MR. SHERMAN: I desire to make a statement for information. The American Bar Association at its last session, having heard a paper on the subject of digesting and indexing of law books, appointed a committee with instructions to report at the next session a model for the indexing of law reports, and if the work of that committee is such as we may reasonably hope for I think we shall have some valuable suggestions.

PRESIDENT HARKER: The next thing in order will be the report of the Committee on Grievances.

MR. WILLIAMS: There have been no complaints, and consequently there is no report to make.

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Hon. James C. Courtney then delivered an address on “The Unwisdom of the Common Law."

[The address will be found in Part II.]

PRESIDENT HARKER: The paper is now open for discussion, gentlemen.

MR. SHERMAN: I suggest that we first listen to all of the papers on to-day's programme, and then, if we have time, we may discuss them.

MR. BRADWELL: I move that we listen to the paper of Judge Hill, and that we have the discussion afterward.

The motion was carried.

PRESIDENT HARKER: The next number on the programme is the report of the Committee on the Power of the General Assembly to Establish Boards of Arbitration as Between Public Service Corporations and their Employes, by Charles H. Aldrich. Does anybody know whether Mr. Aldrich will be here?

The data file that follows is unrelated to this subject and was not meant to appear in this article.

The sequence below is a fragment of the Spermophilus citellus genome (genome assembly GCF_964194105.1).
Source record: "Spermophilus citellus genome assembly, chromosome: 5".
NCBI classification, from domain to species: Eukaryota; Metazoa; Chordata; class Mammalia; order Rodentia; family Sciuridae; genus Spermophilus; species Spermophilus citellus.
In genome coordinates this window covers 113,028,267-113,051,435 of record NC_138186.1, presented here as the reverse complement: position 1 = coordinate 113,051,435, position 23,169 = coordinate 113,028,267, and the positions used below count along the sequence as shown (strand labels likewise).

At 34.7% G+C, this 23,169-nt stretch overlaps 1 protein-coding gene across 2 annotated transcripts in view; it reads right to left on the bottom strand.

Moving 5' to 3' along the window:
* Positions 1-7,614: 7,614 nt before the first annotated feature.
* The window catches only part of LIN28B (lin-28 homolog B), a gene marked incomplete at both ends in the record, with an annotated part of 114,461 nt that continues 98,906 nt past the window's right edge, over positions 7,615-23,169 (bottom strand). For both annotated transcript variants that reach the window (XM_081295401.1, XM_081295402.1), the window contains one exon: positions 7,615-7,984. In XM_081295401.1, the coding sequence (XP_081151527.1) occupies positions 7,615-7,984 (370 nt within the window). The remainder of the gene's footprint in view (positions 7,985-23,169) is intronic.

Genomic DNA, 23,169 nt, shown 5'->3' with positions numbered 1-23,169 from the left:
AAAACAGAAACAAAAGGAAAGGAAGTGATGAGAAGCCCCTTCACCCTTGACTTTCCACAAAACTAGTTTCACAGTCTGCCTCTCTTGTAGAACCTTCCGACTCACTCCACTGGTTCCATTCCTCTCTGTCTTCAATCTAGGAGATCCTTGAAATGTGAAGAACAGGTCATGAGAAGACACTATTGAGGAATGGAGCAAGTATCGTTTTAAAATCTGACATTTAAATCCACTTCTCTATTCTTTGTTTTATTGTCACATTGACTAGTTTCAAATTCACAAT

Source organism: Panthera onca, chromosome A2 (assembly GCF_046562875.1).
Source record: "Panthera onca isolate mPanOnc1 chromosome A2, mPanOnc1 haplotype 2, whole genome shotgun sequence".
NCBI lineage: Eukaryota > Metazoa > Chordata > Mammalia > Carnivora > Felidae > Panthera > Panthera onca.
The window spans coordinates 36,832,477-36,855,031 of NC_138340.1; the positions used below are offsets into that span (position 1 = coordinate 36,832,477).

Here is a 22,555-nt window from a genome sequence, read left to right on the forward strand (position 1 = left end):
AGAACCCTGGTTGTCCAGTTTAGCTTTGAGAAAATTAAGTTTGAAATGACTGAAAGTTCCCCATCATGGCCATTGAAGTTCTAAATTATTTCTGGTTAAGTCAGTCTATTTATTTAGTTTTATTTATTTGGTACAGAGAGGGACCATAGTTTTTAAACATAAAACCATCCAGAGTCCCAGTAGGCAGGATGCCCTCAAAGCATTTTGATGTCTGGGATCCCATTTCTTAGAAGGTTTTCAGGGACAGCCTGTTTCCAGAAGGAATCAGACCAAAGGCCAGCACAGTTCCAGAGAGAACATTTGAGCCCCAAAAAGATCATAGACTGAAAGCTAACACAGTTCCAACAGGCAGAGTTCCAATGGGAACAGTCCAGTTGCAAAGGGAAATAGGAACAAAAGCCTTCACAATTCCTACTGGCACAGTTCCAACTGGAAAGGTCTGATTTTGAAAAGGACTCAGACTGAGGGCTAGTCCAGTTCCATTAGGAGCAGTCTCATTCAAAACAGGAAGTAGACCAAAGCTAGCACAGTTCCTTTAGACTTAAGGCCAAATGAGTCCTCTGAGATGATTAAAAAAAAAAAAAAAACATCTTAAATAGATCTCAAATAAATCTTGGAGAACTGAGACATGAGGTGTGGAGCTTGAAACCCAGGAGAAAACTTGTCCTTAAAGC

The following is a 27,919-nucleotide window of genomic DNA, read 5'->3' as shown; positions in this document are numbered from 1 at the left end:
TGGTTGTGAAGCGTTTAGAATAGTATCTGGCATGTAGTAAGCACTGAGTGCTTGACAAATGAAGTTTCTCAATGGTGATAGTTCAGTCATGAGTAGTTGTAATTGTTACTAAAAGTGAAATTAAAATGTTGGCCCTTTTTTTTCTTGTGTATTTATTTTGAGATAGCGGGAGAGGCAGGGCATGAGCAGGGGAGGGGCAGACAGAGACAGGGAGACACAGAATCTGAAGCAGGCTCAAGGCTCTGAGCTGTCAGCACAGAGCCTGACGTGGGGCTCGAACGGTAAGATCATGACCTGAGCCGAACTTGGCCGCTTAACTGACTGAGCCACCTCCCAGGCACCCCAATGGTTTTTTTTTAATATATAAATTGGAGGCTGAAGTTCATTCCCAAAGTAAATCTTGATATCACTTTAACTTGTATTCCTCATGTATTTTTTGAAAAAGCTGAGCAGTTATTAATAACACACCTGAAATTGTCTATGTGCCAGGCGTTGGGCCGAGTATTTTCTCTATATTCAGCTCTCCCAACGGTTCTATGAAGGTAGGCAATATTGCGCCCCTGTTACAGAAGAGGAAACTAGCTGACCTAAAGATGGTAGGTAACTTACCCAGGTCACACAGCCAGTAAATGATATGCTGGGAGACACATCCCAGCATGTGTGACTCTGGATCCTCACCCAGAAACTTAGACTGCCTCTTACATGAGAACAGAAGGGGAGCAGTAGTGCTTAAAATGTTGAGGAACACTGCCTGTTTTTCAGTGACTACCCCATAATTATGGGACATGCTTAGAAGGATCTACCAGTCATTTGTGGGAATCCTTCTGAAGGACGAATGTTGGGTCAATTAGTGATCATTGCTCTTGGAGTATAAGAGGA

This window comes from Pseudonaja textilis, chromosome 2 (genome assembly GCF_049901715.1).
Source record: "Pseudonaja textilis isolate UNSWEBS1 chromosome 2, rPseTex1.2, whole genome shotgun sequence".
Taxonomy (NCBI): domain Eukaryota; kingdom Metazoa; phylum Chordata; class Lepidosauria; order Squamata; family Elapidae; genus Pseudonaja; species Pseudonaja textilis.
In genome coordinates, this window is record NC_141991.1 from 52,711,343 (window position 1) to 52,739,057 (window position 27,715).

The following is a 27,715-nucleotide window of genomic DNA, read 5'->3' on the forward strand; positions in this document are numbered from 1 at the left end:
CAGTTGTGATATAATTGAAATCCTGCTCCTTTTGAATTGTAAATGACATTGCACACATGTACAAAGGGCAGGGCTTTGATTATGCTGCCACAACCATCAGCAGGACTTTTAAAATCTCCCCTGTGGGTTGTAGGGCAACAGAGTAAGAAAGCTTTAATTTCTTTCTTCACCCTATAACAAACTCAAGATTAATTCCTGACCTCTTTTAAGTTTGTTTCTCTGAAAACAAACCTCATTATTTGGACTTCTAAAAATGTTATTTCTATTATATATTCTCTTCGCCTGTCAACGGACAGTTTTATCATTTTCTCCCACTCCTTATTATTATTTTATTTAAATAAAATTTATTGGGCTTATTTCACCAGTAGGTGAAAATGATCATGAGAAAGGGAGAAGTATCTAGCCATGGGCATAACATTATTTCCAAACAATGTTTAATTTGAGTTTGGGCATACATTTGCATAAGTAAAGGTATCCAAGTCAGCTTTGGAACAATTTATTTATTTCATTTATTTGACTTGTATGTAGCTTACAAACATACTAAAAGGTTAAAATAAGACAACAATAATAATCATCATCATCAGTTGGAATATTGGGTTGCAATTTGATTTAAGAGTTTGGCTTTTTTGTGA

MR. SHERMAN: I understand that Mr. 'Aldrich will not be here.

PRESIDENT HARKER: Are there any of the members of the committee present? If none, it will be passed. We will now have an address on "The Patent Law and Its Practice," by Judge Lysander Hill.

[The address will be found in Part II.]

PRESIDENT HARKER: The next thing will be the report of the Committee on the Administration of Criminal Law, by Jesse A. Baldwin.

MR. MATHENY: I have received by mail the report of that committee with the request that it be laid before the Association.

[The report will be found in Part II.]

PRESIDENT HARKER: Without objection the consideration of the committee report will be deferred until to-morrow. We will take up the paper read by Mr. Courtney first, if you desire, and then Judge Hill's paper.